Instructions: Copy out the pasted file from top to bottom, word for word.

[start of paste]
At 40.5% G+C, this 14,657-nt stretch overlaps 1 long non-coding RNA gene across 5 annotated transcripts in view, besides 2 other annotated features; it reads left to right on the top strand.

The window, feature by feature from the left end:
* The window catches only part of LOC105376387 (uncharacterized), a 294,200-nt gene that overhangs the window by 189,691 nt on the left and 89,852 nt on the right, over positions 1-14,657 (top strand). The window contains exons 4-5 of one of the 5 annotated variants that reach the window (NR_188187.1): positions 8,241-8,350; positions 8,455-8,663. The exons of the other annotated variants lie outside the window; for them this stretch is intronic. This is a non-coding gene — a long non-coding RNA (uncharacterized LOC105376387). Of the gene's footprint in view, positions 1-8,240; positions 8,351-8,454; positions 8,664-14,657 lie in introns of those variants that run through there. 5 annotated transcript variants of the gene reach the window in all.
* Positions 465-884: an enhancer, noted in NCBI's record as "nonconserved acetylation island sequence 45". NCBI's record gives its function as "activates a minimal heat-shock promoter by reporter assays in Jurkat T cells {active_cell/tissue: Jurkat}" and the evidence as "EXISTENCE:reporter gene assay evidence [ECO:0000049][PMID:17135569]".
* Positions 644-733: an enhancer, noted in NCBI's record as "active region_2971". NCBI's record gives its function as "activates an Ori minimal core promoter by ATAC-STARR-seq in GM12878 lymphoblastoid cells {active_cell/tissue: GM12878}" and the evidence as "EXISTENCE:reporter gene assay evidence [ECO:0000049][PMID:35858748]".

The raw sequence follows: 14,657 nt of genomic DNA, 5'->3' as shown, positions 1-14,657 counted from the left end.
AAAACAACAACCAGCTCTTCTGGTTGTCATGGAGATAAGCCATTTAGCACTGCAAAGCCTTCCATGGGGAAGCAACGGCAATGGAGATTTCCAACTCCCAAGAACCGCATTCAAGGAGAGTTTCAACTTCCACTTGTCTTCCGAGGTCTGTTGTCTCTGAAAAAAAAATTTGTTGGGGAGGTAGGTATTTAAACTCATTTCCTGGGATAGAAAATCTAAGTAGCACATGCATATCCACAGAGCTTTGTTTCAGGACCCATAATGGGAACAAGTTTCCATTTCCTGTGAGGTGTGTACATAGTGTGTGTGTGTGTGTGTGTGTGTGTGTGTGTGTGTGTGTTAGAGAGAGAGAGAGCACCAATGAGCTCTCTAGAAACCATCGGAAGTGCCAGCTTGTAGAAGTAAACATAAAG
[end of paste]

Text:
At 40.5% G+C, this 14,657-nt stretch overlaps 1 long non-coding RNA gene across 5 annotated transcripts in view, besides 2 other annotated features; it reads left to right on the top strand.

The window, feature by feature from the left end:
* The window catches only part of LOC105376387 (uncharacterized), a 294,200-nt gene that overhangs the window by 189,691 nt on the left and 89,852 nt on the right, over positions 1-14,657 (top strand). The window contains exons 4-5 of one of the 5 annotated variants that reach the window (NR_188187.1): positions 8,241-8,350; positions 8,455-8,663. The exons of the other annotated variants lie outside the window; for them this stretch is intronic. This is a non-coding gene — a long non-coding RNA (uncharacterized LOC105376387). Of the gene's footprint in view, positions 1-8,240; positions 8,351-8,454; positions 8,664-14,657 lie in introns of those variants that run through there. 5 annotated transcript variants of the gene reach the window in all.
* Positions 465-884: an enhancer, noted in NCBI's record as "nonconserved acetylation island sequence 45". NCBI's record gives its function as "activates a minimal heat-shock promoter by reporter assays in Jurkat T cells {active_cell/tissue: Jurkat}" and the evidence as "EXISTENCE:reporter gene assay evidence [ECO:0000049][PMID:17135569]".
* Positions 644-733: an enhancer, noted in NCBI's record as "active region_2971". NCBI's record gives its function as "activates an Ori minimal core promoter by ATAC-STARR-seq in GM12878 lymphoblastoid cells {active_cell/tissue: GM12878}" and the evidence as "EXISTENCE:reporter gene assay evidence [ECO:0000049][PMID:35858748]".

The raw sequence follows: 14,657 nt of genomic DNA, 5'->3' as shown, positions 1-14,657 counted from the left end.
AAAACAACAACCAGCTCTTCTGGTTGTCATGGAGATAAGCCATTTAGCACTGCAAAGCCTTCCATGGGGAAGCAACGGCAATGGAGATTTCCAACTCCCAAGAACCGCATTCAAGGAGAGTTTCAACTTCCACTTGTCTTCCGAGGTCTGTTGTCTCTGAAAAAAAAATTTGTTGGGGAGGTAGGTATTTAAACTCATTTCCTGGGATAGAAAATCTAAGTAGCACATGCATATCCACAGAGCTTTGTTTCAGGACCCATAATGGGAACAAGTTTCCATTTCCTGTGAGGTGTGTACATAGTGTGTGTGTGTGTGTGTGTGTGTGTGTGTGTGTGTGTGTTAGAGAGAGAGAGAGCACCAATGAGCTCTCTAGAAACCATCGGAAGTGCCAGCTTGTAGAAGTAAACATAAAG